Court: TN Court of Appeals

Attorneys:

Robert E. Cooper, Jr., Attorney General and Reporter; William E. Young, Solicitor General; and R. Mitchell Porcello, Assistant Attorney General, for the appellant, Commissioner of Revenue of the State of Tennessee.

C. Michael Norton, Nashville, Tennessee, and B. Keith Williams, Lebanon, Tennessee, for the appellee, Five Oaks Golf & Country Club, Inc.

Judge: BENNETT

A taxpayer sued for a tax refund based on two issues. In response to the commissioner’s motion for summary judgment, the taxpayer conceded one issue, which constituted about 70% of the amount contested, and moved for summary judgment on the other issue. The trial court ruled for the commissioner on the conceded issue and for the taxpayer on the other issue. Both sides sought attorney fees and expenses. The trial court determined that the taxpayer was the prevailing party. The commissioner appealed. Finding that there is no prevailing party, we reverse the trial court.


TN Court of Criminal Appeals

STATE OF TENNESSEE v. TERRY MCREE

Court: TN Court of Criminal Appeals

Attorneys:

J. Jeffrey Lee, Memphis, Tennessee, for the appellant, Terry McRee.

Robert E. Cooper, Jr., Attorney General & Reporter; Jeffrey D. Zentner, Assistant Attorney General; Amy P. Weirich, District Attorney General; and Jennifer Nichols and Carrie Shelton, Assistant District Attorneys General, for the appellee, State of Tennessee.

Judge: WILLIAMS

A jury convicted the defendant of aggravated sexual battery, a Class B felony, and he was sentenced to twelve years’ imprisonment. The defendant appeals, alleging that the trial court erred in: (1) denying his motion to suppress and admitting an incriminating statement he made to police; (2) refusing to allow him to introduce the contents of a learned treatise during the cross-examination of a witness; (3) limiting closing argument; (4) excluding character evidence; (5) denying his motions for judgment of acquittal and for a new trial on the basis of insufficient evidence; and (6) improperly applying the enhancing and mitigating factors during sentencing. After a thorough review of the record, we conclude that there was no error, and we affirm the judgment of the trial court.


STATE OF TENNESSEE v. TIMOTHY NEAL STILES

Court: TN Court of Criminal Appeals

Attorneys:

Gary F. Antrican, District Public Defender; and Parker O. Dixon, Assistant District Public Defenders, for the appellant, Timothy Neal Stiles.

Robert E. Cooper, Jr., Attorney General & Reporter; David H. Findley, Senior Counsel; Mike Dunavant, District Attorney General; and Jason R. Poyner, Assistant District Attorney General, for the appellee, State of Tennessee.

Judge: WILLIAMS

The defendant, Timothy Neal Stiles, was convicted by a jury of theft of property valued over $1,000 but under $10,000, a Class D felony. After trial, defense counsel investigated the ownership of the stolen vehicle, along with other discrepancies at trial, and introduced this evidence at the sentencing hearing and the hearing on the motion for a new trial. The trial court denied his motion for a new trial, and the defendant appeals. He asserts as error that: (1) the evidence is insufficient to support the verdict; (2) a variance exists between the crime charged in the indictment and the proof at trial; (3) the State knowingly presented false testimony or withheld exculpatory material; and (4) the trial court refused to authorize the court reporter to transcribe the sentencing hearing. After a thorough review of the record, we conclude there was no error and affirm the judgment of the trial court.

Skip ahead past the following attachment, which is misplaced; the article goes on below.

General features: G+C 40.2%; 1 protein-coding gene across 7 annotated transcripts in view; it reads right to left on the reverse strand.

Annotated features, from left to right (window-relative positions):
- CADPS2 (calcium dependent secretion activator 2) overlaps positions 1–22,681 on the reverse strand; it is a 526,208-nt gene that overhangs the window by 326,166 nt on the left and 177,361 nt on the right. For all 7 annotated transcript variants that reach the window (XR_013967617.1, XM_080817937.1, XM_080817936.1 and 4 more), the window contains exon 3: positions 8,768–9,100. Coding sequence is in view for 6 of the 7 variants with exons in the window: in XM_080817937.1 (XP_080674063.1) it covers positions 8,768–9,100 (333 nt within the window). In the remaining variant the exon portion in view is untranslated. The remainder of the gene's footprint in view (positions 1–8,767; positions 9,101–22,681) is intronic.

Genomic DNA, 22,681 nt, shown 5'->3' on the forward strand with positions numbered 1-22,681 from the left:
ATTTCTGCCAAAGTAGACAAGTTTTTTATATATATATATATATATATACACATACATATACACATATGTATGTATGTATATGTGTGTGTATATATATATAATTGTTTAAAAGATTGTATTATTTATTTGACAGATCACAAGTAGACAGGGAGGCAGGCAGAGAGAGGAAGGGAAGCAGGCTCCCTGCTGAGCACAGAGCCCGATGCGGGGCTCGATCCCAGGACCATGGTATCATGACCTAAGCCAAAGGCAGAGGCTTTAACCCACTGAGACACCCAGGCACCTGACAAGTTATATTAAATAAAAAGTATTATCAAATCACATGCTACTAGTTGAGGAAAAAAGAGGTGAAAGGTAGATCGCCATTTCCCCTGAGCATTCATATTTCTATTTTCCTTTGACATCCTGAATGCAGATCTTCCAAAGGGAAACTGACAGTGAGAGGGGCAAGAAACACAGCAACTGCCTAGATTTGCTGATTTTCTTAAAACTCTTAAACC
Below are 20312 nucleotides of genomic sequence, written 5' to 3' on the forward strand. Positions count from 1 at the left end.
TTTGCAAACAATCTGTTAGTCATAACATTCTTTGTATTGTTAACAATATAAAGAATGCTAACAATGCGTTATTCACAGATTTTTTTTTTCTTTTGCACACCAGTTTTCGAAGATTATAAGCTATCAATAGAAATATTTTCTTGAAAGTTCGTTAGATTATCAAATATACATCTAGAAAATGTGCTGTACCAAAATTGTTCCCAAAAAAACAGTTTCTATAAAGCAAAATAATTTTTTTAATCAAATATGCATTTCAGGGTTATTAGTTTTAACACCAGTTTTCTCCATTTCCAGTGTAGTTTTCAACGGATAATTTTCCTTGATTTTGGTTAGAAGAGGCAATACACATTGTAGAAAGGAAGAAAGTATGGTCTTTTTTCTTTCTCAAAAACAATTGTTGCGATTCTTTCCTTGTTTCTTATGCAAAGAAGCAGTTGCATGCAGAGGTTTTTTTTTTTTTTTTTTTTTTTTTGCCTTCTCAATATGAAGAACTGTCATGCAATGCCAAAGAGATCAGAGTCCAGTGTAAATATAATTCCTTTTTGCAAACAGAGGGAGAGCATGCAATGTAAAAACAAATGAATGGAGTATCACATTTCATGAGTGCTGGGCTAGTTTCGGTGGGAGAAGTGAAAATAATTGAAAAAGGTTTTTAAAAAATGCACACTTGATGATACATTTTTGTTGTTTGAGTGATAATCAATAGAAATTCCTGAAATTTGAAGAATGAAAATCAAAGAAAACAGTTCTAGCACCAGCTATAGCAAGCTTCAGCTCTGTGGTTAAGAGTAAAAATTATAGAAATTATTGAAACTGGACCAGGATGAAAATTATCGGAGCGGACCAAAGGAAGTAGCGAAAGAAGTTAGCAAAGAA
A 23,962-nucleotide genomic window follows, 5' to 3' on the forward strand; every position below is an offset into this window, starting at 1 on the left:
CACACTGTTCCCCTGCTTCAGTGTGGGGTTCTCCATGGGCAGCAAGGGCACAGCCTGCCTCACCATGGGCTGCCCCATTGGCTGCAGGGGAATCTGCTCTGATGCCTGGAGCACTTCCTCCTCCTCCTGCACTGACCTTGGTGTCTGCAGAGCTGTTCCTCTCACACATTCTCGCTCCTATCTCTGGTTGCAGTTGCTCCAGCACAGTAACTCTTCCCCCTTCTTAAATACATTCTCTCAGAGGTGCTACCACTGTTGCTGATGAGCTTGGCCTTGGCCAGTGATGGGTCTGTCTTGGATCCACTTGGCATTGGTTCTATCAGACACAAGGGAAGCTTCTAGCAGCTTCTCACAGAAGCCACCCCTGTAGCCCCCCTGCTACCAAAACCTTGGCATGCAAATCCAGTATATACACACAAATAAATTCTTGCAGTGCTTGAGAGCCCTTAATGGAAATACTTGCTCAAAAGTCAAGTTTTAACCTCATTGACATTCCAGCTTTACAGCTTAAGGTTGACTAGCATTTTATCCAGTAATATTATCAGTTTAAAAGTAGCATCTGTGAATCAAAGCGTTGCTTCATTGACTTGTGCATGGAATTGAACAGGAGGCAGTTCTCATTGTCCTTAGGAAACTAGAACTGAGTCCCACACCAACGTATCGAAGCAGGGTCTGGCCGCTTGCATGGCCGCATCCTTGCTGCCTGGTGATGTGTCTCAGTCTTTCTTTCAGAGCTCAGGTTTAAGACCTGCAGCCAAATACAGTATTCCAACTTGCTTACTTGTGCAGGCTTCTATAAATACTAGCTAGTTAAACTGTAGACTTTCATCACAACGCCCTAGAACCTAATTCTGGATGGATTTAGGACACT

STATE OF TENNESSEE v. ALVIN WALLER, JR.

Court: TN Court of Criminal Appeals

Attorneys:

George Morton Googe, District Public Defender; and Gregory D. Gookin, Assistant District Public Defender, for the appellant, Alvin Waller, Jr.

Robert E. Cooper, Jr., Attorney General & Reporter; Deshea Dulany Faughn, Assistant Attorney General; James G. Woodall, District Attorney General; and Shaun A. Brown, Assistant District Attorney General, for the appellee, State of Tennessee.

Judge: WILLIAMS

The defendant, Alvin “A.J.” Waller, Jr., was convicted after a jury trial of especially aggravated kidnapping, a Class A felony, aggravated assault, a Class C felony, and attempted voluntary manslaughter, a Class D felony. The trial court merged the attempted voluntary manslaughter conviction into the aggravated assault conviction and sentenced the defendant to ten years as a multiple offender on that count. The trial court sentenced the defendant to thirty years as a multiple offender at one hundred percent for the especially aggravated kidnapping conviction and ordered the two sentences to be served concurrently. The defendant appeals, challenging only the sufficiency of the evidence. After a thorough review of the record, we conclude that the evidence is insufficient to support the defendant’s conviction for attempted voluntary manslaughter. In all other respects, the judgment of the trial court is affirmed.


STATE OF TENNESSEE V. DWAYNE WRIGHT

Court: TN Court of Criminal Appeals

Attorneys:

Stephen C. Bush, Shelby County Public Defender; Barry W. Kuhn, Assistant Shelby County Public Defender (on appeal); and C.J. Barnes, Assistant Shelby County Public Defender (at trial), for the appellant, Dwayne Wright.

Robert E. Cooper, Jr., Attorney General and Reporter; Deshea Dulany Faughn, Assistant Attorney General; Amy Weirich, District Attorney General; and Jennifer Nichols, Assistant District Attorney General, for the appellee, State of Tennessee.

Judge: WILLIAMS

The defendant, Dwayne Wright, was convicted of one count of aggravated rape, a Class A felony, and sentenced to twenty-four years in the Department of Correction. On appeal, he raises five issues for our review: (1) whether the evidence is sufficient to support the conviction; (2) whether the trial court properly denied the defendant’s motion for the jury to visit the crime scene; (3) whether the trial court properly allowed the victim to testify regarding prior sexual abuse; (4) whether the trial court properly ruled that the victim’s statements were admissible under the excited utterance hearsay exception; and (5) whether the sentence imposed is proper. Following review of the record, we affirm the judgment and sentence as imposed.